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Russia: Expert Says Extradition Of Russians Common

Svetlana Gannushkina says Russia has extradited a number of its citizens (file photo) (RFE/RL) July 19, 2007 (RFE/RL) -- Russia has refused to extradite Andrei Lugovoi, the chief suspect in the killing of former Russian security-service officer Aleksandr Litvinenko. It is a refusal that Britain has condemned as "unacceptable." London has said it is reviewing its relationship with Russia.

RFE/RL's Russian Service spoke
to Svetlana Gannushkina, the chairwoman of Russia's Civic Assistance
human-rights group, about Russia's extradition policy.

The Russian Constitution prevents the extradition of Russian citizens, but Gannushkina says that hasn't stopped Russia from doing it in the past:

"Our citizens have already been extradited on several occasions, although quite often Russia, perhaps to justify its actions, revoked their Russian citizenship post factum or expressed doubts that they even had" Russian citizenship, Gannushkina says.

Central Asian Suspects

"As far as I know, the first time it happened was in 2002 when Murad Garabaev was extradited [to Turkmenistan]. He held dual Russian-Turkmen citizenship and was extradited at Turkmenistan's request," she adds. "He was later returned to Russia, however, after the involvement of the European Court [of Human Rights] and the active assistance of lawyers."

Murad Garabaev was one of the suspects in the theft of $41.5 million from Turkmenistan's central bank. Russian police detained Garabaev, a former employee of the central bank, in Moscow shortly after the theft was made public.

Gannushkina says that there are many similar cases. "In 2005, Alisher Usmanov, a Russian citizen, was even abducted as he was leaving prison after serving a term for a minor offense," she notes. "He was abducted by secret services and sent to Uzbekistan, where he was sentenced to eight years in prison. Russia did not make an attempt to bring him back and showed no interest in the fate of this person. And there are many cases like that. Usually they have to do with this kind desire to please [Uzbek President Islam] Karimov."

Complex Legal Issues

In this case, Russia does not look as if it is aiming to please Britain. Russia has said it is prepared to put Lugovoi on trial in Russia, but Britain has rejected the offer.

British investigators have said they believe it was Lugovoi who administered a fatal dose of highly radioactive polonium-210 -- and left traces of the toxic substance on airplanes and in numerous locations in London and Germany.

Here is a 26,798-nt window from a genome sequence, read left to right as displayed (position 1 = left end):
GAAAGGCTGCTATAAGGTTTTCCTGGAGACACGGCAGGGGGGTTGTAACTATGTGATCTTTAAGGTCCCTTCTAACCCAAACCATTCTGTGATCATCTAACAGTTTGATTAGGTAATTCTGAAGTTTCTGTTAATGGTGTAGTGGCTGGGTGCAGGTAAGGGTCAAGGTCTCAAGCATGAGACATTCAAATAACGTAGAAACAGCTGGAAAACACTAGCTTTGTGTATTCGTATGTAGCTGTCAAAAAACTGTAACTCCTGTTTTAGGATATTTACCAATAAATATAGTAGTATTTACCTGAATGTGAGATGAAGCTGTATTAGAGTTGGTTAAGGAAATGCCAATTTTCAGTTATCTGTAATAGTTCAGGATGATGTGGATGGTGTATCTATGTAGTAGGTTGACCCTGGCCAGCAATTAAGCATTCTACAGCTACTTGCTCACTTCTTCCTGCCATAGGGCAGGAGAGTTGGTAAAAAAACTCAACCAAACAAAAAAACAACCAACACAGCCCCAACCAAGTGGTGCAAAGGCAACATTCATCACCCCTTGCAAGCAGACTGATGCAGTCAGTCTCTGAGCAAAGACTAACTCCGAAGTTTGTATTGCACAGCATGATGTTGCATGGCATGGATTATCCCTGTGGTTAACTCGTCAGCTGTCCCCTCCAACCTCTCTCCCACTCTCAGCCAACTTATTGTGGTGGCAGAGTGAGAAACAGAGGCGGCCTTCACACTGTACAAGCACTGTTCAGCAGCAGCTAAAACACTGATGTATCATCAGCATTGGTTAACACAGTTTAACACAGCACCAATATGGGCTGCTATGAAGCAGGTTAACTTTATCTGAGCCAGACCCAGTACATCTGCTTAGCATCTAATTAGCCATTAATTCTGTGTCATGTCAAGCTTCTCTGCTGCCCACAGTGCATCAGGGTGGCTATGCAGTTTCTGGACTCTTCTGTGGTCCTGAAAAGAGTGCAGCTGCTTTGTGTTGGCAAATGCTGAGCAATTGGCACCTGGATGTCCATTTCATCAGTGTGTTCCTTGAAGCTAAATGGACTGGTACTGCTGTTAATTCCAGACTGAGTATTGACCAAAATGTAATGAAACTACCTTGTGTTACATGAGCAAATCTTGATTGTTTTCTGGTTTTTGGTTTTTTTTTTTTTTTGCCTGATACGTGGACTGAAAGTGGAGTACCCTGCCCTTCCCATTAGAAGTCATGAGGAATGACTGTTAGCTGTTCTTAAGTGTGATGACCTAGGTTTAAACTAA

The legal situation is complex -- with Russian officials invoking both domestic and international legislation to support their case.

"If international treaties set rules that are different from Russian legislation, then priority is given to international treaties. So I believe that in accordance with this article -- Article 15 Part 4 [of the Russian Constitution] -- in this case Russia would have to extradite its citizen who is accused of such a horrendous crime that is dangerous not only to one person but to society as a whole. It is clear that what was done against one person presented a threat to a vast number of people," Gannushkina says.

"That is absolutely unacceptable, and if there is compelling evidence [in favor of Lugovoi], no one is preventing Russian lawyers from defending Lugovoi, but if there are grounds for suspecting him, I think he should be extradited," she says.

To bolster its adherence to its constitutional stipulation that it cannot extradite its citizens, Russia is also citing the 1957 European Convention on Extradition, which says it is not obliged to do so in violation of national legislation.

Diplomatic Tussle

The Litvinenko affair has already damaged relations between Britain and Russia. This week, Britain announced that it will expel four Russian diplomats over Moscow's refusal to extradite Lugovoi.

In return. Russia has vowed to take "targeted" steps against Britain.

Russia today announced that it is to expel four British diplomats.

Russia has also argued that Britain has ignored more than 20 similar extradition requests from Moscow, including for Chechen separatist leader Akhmed Zakayev and self-exiled businessman Boris Berezovsky, a fierce critic of the Kremlin who has called for the overthrow of the current government in Russia.

Tit For Tat

Tit For Tat

James Bond isn't the only character in Russia and Britain's history of espionage


1960-71: 27 Soviet Embassy officials told to leave the United Kingdom.

1971: Britain expels 105 staffers of Soviet diplomatic missions for alleged spying. They are exposed by Oleg Lyalin, the first Soviet intelligence agent to defect since World War II. Russia responds by expelling 18 British Embassy staffers from Moscow.

1994: John Scarlett, now head of MI6, expelled from Moscow, where he was serving as an MI6 officer. In response Britain expels a Russian diplomat. Russian company manager Vadim Sintsov arrested for spying for Britain, is sentenced to 10 years of hard labor.

1995: Britain expels 25 alleged Soviet spies; USSR follows by expelling 25 Britons.

1996: Russia expels nine British diplomats it claims are running a spy ring. Britain responds by throwing out four Russians.

2000: Junior Russian diplomat Platon Obukhov, the son of a former Soviet deputy foreign minister, sentenced to 11 years in prison for spying for Britain. Verdict is overturned by Russian Supreme Court.

2004: Weapons expert Igor Sutyagin convicted of treason and passing classified military information to a British company alleged to be a front for the CIA. Sentenced to 15 years in prison.

2006: Russia accuses four British Embassy employees of conducting an espionage operation that included the use of a "spy rock." Russia chooses not to expel the four.


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